I’ve put some direct links and highlights below to help you navigate through the resources;

Community Groups

Across the four groups there are hundreds of posts, many containing resources and lesson materials, all available free at the click of a mouse.

Has the Eclipse stirred you or your students’ interest? Pop over to the Astronomical Observation and Measurement, Life of Stars and The Universe topic in the physics group and have a look at the 20+ downloads, free software ideas including a massive Astronomy masterclass written in Prezi that someone has written and is sharing for free.

Can quantitative analysis be fun? Apparently so, go have a look at the posts on the Quantitative Analysis topic in the chemistry group and take your pick from the 10+ downloads and collection of links.

Teaching Biotechnology and need some ideas? – This topic in the biology group has 8 different lesson ideas and downloads as well as a whole host of links

Support on iTunesU

iTunesUIf you are an ITunesU user or fancy trying it out then go to iTunes and search for Triple Science Support and you’ll find a whole selection of resources there. Some of these resources are available for PC and Mac and others for Mac OS only.


The eLibrary

And, don’t forget the wonderful eLibrary at the main National STEM Centre Website  websiTS Listste. We have had a look through what is there and put together some subject lists that highlight the best resources for each Triple Science Topic – you can find these lists here.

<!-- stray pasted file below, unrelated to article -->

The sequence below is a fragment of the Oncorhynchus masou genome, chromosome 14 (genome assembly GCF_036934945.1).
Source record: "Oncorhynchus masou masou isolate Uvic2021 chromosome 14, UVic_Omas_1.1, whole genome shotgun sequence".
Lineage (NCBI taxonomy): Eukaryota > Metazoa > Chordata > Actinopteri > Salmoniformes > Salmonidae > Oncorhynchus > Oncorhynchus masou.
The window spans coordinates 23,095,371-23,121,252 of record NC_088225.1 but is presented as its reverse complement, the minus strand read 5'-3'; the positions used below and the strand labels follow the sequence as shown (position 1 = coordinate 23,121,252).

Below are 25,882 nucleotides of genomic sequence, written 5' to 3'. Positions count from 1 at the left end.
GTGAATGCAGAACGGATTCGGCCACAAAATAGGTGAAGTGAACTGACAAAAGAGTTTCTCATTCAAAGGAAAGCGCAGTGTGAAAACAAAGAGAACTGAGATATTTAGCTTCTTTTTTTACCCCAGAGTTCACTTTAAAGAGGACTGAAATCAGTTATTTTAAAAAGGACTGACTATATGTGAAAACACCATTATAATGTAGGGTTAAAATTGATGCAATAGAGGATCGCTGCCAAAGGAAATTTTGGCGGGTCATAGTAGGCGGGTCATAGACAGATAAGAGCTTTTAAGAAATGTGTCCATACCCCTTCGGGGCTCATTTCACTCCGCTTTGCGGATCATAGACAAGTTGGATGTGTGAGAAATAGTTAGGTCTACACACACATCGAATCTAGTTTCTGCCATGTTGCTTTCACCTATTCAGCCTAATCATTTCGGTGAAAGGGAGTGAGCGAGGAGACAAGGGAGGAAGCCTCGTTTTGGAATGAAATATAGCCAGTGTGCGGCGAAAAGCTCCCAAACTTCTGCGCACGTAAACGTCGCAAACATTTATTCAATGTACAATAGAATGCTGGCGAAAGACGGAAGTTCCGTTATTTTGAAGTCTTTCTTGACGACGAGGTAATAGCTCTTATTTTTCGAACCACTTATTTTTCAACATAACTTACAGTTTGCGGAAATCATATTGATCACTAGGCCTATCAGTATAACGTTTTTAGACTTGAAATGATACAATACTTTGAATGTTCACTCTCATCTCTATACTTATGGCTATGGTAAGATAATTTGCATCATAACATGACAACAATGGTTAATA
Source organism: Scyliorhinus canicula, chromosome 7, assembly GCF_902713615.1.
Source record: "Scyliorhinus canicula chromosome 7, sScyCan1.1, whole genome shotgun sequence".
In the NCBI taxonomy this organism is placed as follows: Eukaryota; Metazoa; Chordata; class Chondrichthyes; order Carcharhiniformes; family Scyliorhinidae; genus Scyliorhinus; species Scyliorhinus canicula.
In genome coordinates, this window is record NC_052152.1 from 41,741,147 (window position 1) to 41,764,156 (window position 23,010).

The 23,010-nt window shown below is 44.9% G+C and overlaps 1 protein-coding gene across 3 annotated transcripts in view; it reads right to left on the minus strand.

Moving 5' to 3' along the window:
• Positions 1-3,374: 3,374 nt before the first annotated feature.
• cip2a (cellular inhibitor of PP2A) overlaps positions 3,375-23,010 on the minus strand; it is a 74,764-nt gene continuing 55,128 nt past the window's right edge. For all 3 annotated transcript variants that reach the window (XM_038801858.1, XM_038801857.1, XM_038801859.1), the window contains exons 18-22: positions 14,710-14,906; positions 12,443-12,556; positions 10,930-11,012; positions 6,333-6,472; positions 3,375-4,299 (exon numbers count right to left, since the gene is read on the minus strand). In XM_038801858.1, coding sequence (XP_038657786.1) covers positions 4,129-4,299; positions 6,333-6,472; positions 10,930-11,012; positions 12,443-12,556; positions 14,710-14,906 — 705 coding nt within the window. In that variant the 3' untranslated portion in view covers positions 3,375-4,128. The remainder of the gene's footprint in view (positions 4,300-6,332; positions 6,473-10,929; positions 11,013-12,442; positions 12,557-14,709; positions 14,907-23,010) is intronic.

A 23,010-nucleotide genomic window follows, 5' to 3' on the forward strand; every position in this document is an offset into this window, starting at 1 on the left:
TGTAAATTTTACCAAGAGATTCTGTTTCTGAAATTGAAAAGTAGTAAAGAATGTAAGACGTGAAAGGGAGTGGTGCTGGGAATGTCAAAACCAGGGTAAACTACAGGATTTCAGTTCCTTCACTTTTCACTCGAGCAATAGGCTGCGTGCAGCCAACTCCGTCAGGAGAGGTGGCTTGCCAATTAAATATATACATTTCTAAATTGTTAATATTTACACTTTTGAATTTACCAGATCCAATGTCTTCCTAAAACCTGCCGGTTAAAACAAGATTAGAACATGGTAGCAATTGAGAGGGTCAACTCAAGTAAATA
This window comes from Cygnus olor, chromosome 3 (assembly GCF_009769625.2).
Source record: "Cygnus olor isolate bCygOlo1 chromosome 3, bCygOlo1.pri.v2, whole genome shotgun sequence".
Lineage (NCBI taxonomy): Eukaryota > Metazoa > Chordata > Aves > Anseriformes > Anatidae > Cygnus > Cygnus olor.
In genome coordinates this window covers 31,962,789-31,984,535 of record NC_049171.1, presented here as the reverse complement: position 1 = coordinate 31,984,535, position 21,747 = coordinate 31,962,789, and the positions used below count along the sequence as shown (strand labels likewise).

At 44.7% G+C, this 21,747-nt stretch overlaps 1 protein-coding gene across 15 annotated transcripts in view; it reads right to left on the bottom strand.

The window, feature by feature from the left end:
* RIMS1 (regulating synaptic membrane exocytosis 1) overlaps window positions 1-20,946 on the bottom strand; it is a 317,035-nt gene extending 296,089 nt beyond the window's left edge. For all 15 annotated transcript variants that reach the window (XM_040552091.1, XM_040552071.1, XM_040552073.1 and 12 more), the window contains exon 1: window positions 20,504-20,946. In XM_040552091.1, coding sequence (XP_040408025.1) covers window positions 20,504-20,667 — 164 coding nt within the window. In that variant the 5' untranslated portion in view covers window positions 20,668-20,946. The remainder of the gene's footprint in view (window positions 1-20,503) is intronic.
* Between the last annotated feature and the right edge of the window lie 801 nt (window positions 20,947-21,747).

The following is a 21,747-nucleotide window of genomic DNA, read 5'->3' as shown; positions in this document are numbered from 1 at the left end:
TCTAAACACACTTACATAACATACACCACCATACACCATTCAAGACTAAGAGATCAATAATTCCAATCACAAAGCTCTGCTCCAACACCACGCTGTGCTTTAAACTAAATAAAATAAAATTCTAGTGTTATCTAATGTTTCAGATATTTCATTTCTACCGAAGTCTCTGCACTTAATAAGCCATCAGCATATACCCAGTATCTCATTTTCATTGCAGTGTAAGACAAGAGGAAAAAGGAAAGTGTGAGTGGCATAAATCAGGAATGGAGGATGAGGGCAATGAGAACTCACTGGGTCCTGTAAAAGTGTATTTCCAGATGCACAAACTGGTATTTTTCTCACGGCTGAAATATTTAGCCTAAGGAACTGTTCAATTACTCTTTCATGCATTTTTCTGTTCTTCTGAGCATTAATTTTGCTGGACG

Supporting STEM Education

By Yvonne Baker

As we welcome new and old ministers back into the halls of Westminster and they are no doubt identifying their key priorities for the first one hundred days, may I suggest something a little radical?

Girls soldering circuit board

Girls soldering circuit board

In terms education, and especially the teaching of science, technology, engineering and mathematics (STEM), perhaps they should take time to look carefully at what already exists, is making progress, and is revered worldwide. In other words, continue to invest in the existing support that is making a difference, and is making the UK a model for many other countries around the world.

World-wide demand for STEM

Concerns about STEM skills, of course are neither new, nor UK-centric. Whilst the Royal Academy of Engineering estimated a few years ago that the UK economy needs an additional 100,000 engineers per year to achieve its full potential, other countries tell a similar story. France, for example, is estimated to train around 30,000 engineers each year, whilst there is a demand for at least 40,000; it may be an even greater surprise to learn that Germany estimates a shortfall of 200,000 STEM graduates each year.